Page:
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Ezekiel 17:7 WEB
There was also another great eagle with great wings and many feathers: and, behold, this vine did bend its roots toward him, and shot forth its branches toward him, from the beds of its plantation, that he might water it.
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Ezekiel 17:7 WYC
And another great eagle was made, with great wings, and many feathers; and lo! this vinery as sending his roots to that eagle, stretched forth his scions to that eagle, that he should moist it (out) of the cornfloors of his seed. (And another great eagle was made, with great wings, and many feathers; and lo! this vine sending its roots toward that eagle, stretched forth its leaves toward that eagle, so that it could water itself from the threshing floors of its seed.)
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Ezekiel 17:7 YLT
And there is another great eagle, Great-winged, and abounding with feathers, And lo, this vine hath bent its roots toward him, And its thin shoots it hath sent out toward him, To water it from the furrows of its planting,
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Ezekiel 17 Commentary - Matthew Henry Commentary on the Whole Bible (Concise)

Chapter 17

A parable relative to the Jewish nation. (1-10) to which an explanation is added. (11-21) A direct promise of the Messiah. (22-24)

Verses 1-10 Mighty conquerors are aptly likened to birds or beasts of prey, but their destructive passions are overruled to forward God's designs. Those who depart from God, only vary their crimes by changing one carnal confidence for another, and never will prosper.

Verses 11-21 The parable is explained, and the particulars of the history of the Jewish nation at that time may be traced. Zedekiah had been ungrateful to his benefactor, which is a sin against God. In every solemn oath, God is appealed to as a witness of the sincerity of him that swears. Truth is a debt owing to all men. If the professors of the true religion deal treacherously with those of a false religion, their profession makes their sin the worse; and God will the more surely and severely punish it. The Lord will not hold those guiltless who take his name in vain; and no man shall escape the righteous judgment of God who dies under unrepented guilt.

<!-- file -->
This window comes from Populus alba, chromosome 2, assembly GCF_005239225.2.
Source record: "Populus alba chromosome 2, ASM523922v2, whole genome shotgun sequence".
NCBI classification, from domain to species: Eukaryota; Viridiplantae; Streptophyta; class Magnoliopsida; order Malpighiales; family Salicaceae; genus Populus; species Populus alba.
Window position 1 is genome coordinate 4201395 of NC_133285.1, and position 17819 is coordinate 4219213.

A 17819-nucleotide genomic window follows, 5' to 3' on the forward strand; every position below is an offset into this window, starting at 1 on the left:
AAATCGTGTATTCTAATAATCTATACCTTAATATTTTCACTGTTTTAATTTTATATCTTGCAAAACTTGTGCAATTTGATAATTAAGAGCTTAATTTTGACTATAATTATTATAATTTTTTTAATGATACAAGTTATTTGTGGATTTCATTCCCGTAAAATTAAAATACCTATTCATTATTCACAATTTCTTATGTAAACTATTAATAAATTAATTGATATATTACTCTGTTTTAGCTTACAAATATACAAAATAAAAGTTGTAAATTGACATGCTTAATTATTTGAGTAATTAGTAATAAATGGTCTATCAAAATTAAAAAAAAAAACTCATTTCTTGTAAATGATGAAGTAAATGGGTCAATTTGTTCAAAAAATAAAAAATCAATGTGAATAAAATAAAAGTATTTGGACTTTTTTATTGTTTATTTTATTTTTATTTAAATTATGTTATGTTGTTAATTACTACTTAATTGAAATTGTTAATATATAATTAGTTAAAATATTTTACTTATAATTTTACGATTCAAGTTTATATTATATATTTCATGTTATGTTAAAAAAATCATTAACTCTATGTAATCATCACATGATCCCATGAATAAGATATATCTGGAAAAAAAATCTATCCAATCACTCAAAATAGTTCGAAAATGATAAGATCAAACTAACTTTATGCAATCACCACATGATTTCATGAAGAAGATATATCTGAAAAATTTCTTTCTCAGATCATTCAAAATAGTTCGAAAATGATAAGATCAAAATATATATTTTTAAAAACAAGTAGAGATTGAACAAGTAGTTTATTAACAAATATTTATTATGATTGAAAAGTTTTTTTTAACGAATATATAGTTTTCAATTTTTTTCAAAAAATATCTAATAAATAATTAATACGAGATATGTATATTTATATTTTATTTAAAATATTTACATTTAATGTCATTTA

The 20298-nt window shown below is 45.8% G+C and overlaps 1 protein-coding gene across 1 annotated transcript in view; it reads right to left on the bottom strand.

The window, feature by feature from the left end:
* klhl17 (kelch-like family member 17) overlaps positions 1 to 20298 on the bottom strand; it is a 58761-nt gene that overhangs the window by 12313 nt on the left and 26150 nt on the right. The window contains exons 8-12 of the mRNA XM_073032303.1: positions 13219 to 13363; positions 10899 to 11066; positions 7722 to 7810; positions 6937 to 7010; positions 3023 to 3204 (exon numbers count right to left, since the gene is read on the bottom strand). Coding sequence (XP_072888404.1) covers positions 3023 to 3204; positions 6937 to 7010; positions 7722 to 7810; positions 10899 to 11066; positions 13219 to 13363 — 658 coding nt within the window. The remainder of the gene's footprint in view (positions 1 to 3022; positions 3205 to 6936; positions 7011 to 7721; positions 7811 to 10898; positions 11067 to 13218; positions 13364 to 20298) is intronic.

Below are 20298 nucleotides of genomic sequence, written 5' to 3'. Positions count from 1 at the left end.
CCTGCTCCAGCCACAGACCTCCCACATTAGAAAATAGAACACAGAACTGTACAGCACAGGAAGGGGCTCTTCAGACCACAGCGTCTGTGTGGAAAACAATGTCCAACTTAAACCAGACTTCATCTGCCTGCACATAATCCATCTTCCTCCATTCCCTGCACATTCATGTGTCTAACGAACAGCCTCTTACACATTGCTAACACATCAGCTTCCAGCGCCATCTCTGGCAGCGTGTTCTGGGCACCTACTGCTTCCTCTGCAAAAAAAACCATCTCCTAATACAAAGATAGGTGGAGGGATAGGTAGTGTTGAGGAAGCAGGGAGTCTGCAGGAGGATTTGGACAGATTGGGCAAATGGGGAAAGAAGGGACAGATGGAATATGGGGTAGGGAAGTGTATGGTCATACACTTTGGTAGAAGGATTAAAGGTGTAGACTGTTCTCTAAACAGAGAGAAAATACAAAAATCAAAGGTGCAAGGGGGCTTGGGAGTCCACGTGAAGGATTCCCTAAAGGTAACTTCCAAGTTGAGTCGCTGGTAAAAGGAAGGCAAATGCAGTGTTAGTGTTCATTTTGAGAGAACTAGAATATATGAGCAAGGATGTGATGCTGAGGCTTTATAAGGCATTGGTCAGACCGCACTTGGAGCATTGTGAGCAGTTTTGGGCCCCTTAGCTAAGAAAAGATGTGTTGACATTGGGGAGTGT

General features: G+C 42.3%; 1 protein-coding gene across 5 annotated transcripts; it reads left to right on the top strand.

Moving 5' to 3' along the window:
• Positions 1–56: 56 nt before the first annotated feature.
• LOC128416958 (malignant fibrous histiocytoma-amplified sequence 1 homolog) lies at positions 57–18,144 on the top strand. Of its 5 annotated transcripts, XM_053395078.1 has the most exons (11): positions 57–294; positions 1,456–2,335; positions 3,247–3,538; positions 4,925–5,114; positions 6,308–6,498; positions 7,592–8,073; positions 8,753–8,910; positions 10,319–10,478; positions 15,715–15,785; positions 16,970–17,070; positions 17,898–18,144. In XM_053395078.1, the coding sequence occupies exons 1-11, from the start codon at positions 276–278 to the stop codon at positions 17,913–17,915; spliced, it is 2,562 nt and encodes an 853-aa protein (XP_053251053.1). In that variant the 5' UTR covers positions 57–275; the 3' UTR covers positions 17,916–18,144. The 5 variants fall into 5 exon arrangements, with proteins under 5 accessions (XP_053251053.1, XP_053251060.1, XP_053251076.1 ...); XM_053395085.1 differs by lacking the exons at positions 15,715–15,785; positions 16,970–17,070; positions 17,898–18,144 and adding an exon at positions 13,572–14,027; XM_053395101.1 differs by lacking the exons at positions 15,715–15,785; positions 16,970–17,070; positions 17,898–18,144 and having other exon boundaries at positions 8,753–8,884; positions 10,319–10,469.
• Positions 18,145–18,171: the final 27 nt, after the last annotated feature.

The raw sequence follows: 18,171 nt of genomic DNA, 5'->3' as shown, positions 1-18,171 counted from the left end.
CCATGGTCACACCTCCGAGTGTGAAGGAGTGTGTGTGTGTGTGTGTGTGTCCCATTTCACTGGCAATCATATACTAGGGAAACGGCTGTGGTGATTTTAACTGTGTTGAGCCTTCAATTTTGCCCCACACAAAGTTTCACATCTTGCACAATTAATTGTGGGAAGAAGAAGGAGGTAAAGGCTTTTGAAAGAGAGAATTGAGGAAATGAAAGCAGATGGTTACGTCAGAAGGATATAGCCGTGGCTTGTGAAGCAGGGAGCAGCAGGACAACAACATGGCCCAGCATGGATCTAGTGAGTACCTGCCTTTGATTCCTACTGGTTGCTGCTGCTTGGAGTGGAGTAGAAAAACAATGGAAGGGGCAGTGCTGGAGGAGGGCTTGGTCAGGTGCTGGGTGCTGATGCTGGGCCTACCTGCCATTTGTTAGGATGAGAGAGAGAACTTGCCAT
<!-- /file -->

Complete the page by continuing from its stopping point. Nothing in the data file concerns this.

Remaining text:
Verses 22-24 The unbelief of man shall not make the promise of God of none effect. The parable of a tree, used in the threatening, is here presented in the promise. It appears only applicable to Jesus, the Son of David, the Messiah of God. The kingdom of Satan, which has borne so long, so large a sway, shall be broken, and the kingdom of Christ, which was looked upon with contempt, shall be established. Blessed be God, our Redeemer is seen even by the ends of the earth. We may find refuge from the wrath to come, and from every enemy and danger, under his shadow; and believers are fruitful in him.

Ezekiel 17 Commentary - Commentary Critical and Explanatory on the Whole Bible

CHAPTER 17

Ezekiel 17:1-24 . PARABLE OF THE TWO GREAT EAGLES, AND THE CROPPING OF THE CEDAR OF LEBANON. JUDAH IS TO BE JUDGED FOR REVOLTING FROM BABYLON, WHICH HAD SET UP ZEDEKIAH INSTEAD OF JEHOIACHIN, TO EGYPT; GOD HIMSELF, AS THE RIVAL OF THE BABYLONIAN KING, IS TO PLANT THE GOSPEL CEDAR OF MESSIAH.

The date of the prophecy is between the sixth month of Zedekiah's sixth year of reign and the fifth month of the seventh year after the carrying away of Jehoiachin, that is, five years before the destruction of Jerusalem [HENDERSON].